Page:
At last, after great deliberation and much wringing of hands, David Manilow made a decision.
White smoke rose from a pipe outside the window of his Lincoln Park office. He adjusted the zipper on his navy blue garment, splayed his hands on a conference table and stared intently at the collection of photographs before him. Each was a portrait of a candidate; he had looked at more than 900, whittling down an unwieldy morass to this, a handful of options. It had been an arduous process, as he expected it would be: Eight weeks ago his most infallible employee decided to retire, leaving Manilow with the unenviable task of filling very big shoes.
More white smoke poured from a pipe outside the windows of the show's production offices. “That?” Manilow said, looking toward the white curls, collecting and vanishing, collecting and vanishing, “that's just steam.”
Oh. False alarm.
He decided on 17 possibilities for a new “Check, Please!” host. (Those possibilities include a waitress/actress; a bartender; a personal chef; a restaurant general manager; an Oak Park restaurant owner; a food-industry spokeswoman; Anthony Todd, food editor for the Chicagoist blog; Bill St. John, the Tribune's wine columnist; Frank Brunacci, the former chef at Sixteen; Tony Diaz, sous-chef at Maude's Liquor Bar; Ina Pinkney, owner of Ina's Kitchen; Cleetus Friedman of the former Ravenswood deli City Provisions; pastry chef and food consultant Sarah Levy; and Rochelle Trotter, Charlie Trotter's wife. Also: Two candidates with no food industry experience, a fashion designer/former “Check, Please!” guest, and a charming T-shirt designer.)
He just hadn't made his final-final decision. Rather, Manilow, the show's executive producer and creator, had come to the midway point of his search to replace celebrity sommelier Alpana Singh, who announced in January that this season, her 10th with the show, would be her last. She wanted to focus on running The Boarding House, her new restaurant on Wells Street. Which left WTTW without a host for “Check Please!” — a show so enduringly popular after 13 years that, in 2012 alone, more than 4,000 Chicagoans applied for one of its 36 annual guest-reviewer slots.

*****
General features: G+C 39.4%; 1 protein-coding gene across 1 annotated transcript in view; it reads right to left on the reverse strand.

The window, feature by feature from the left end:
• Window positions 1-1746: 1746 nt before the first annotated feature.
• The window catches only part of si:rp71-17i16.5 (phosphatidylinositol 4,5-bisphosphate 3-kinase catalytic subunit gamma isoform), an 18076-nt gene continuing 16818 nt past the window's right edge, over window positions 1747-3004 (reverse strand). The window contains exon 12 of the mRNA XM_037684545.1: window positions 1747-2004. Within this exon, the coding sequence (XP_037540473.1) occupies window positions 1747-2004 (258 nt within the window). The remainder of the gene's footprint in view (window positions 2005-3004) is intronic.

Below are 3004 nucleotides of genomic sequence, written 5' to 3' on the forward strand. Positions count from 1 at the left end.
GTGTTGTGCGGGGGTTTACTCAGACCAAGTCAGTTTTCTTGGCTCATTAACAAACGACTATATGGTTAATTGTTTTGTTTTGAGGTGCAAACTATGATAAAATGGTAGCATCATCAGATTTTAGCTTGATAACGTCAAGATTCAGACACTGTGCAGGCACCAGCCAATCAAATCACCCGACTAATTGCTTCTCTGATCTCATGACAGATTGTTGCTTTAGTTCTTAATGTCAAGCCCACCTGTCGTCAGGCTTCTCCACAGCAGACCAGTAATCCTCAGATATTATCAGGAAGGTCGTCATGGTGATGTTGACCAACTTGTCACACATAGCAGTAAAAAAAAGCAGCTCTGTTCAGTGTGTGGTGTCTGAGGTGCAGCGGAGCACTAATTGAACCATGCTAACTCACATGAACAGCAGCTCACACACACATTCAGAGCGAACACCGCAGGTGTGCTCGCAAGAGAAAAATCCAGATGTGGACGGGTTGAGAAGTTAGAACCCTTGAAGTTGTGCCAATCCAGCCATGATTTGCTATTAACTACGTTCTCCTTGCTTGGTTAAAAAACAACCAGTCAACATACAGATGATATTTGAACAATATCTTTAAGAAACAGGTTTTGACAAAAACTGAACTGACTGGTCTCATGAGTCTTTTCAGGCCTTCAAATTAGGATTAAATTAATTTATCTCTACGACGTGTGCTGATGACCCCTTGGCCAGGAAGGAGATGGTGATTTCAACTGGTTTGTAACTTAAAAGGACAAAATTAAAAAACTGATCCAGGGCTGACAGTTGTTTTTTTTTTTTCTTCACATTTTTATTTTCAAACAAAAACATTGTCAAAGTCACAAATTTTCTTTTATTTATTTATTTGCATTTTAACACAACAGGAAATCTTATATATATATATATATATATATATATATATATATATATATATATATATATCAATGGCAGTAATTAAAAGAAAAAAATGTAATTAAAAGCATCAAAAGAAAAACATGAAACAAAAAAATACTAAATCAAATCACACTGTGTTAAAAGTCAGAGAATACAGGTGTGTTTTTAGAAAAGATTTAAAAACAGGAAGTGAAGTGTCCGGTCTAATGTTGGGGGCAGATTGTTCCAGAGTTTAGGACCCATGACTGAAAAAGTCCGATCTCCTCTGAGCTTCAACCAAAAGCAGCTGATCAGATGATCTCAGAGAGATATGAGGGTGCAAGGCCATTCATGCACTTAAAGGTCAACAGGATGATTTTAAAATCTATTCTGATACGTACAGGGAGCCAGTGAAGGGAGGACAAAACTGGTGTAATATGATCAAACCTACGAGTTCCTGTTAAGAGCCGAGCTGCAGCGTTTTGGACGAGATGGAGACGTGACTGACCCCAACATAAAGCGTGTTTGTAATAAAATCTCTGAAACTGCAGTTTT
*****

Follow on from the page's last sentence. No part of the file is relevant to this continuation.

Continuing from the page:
“The truth is that the star of ‘Check, Please!' has always been the reviewers and never the host,” said V.J. McAleer, WTTW's senior vice president of production. “But a good host draws out conversation between reviewers, and it is a high-profile gig: I can't tell you how many old friends I've heard from lately with sons or daughters who would be ‘perfect for this show,' whose kids spent a year in culinary school and have ‘been on TV once' and no, it ‘doesn't matter they've been at a law firm the last five years' — I've had my share of those calls.”
As have Manilow and “Check, Please!” producer Jacqui Wedewer. Manilow said: “There are people, well-known names in the food world, who reached out to say they kind of wanted to apply. But they didn't want to send an audition tape, so could we meet for coffee instead? They wanted to figure out how interested in them we were without having to actually apply publicly.”
He declined to name names.